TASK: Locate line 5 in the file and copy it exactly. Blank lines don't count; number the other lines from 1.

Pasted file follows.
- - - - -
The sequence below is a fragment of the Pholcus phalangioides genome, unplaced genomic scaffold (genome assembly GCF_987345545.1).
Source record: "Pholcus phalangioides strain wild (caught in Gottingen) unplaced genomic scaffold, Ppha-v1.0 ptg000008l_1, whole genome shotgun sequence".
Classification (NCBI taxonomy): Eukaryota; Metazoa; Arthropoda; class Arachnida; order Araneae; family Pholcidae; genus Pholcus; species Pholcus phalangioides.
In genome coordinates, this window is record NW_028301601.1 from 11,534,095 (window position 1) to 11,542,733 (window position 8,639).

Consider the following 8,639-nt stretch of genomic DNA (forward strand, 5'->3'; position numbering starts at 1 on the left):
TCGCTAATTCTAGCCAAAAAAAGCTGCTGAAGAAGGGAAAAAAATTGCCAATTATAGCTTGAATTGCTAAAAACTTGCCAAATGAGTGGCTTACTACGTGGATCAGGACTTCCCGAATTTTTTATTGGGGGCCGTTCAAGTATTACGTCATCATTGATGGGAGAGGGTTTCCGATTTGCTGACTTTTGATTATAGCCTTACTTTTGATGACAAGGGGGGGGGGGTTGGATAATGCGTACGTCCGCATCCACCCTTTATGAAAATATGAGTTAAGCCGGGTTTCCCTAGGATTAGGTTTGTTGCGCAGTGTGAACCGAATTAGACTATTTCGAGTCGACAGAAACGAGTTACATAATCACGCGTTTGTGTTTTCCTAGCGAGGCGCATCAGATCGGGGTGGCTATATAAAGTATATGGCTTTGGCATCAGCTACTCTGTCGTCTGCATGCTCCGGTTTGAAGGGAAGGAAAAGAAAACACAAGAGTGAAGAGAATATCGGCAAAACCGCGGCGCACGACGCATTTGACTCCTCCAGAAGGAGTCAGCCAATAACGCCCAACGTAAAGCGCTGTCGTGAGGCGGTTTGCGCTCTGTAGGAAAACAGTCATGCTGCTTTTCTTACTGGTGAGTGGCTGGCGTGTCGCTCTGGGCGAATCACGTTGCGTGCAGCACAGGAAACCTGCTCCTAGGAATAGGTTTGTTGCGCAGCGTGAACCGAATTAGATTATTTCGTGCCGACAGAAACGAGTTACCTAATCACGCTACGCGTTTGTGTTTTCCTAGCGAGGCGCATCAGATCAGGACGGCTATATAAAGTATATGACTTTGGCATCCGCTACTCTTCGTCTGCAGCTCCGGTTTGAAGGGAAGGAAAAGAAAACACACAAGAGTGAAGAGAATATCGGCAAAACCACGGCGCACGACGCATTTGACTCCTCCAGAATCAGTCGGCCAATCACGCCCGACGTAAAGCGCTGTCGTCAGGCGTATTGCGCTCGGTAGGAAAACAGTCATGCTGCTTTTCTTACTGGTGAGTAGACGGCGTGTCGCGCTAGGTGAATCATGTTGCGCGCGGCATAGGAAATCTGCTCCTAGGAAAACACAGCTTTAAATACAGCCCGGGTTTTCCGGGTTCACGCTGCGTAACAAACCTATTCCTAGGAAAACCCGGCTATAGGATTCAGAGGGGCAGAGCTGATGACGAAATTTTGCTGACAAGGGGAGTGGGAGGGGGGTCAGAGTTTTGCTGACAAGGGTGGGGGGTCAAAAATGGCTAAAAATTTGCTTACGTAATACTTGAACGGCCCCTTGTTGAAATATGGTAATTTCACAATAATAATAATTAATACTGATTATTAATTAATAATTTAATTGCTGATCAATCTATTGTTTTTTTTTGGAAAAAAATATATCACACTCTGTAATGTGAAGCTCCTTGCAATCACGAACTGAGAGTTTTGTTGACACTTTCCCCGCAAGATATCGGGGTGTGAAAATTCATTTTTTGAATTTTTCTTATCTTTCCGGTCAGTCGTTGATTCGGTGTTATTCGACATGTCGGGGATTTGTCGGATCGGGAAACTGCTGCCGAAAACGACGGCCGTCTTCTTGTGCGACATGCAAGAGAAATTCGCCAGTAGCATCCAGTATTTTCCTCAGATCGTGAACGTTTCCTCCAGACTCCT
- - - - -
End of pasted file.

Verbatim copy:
Consider the following 8,639-nt stretch of genomic DNA (forward strand, 5'->3'; position numbering starts at 1 on the left):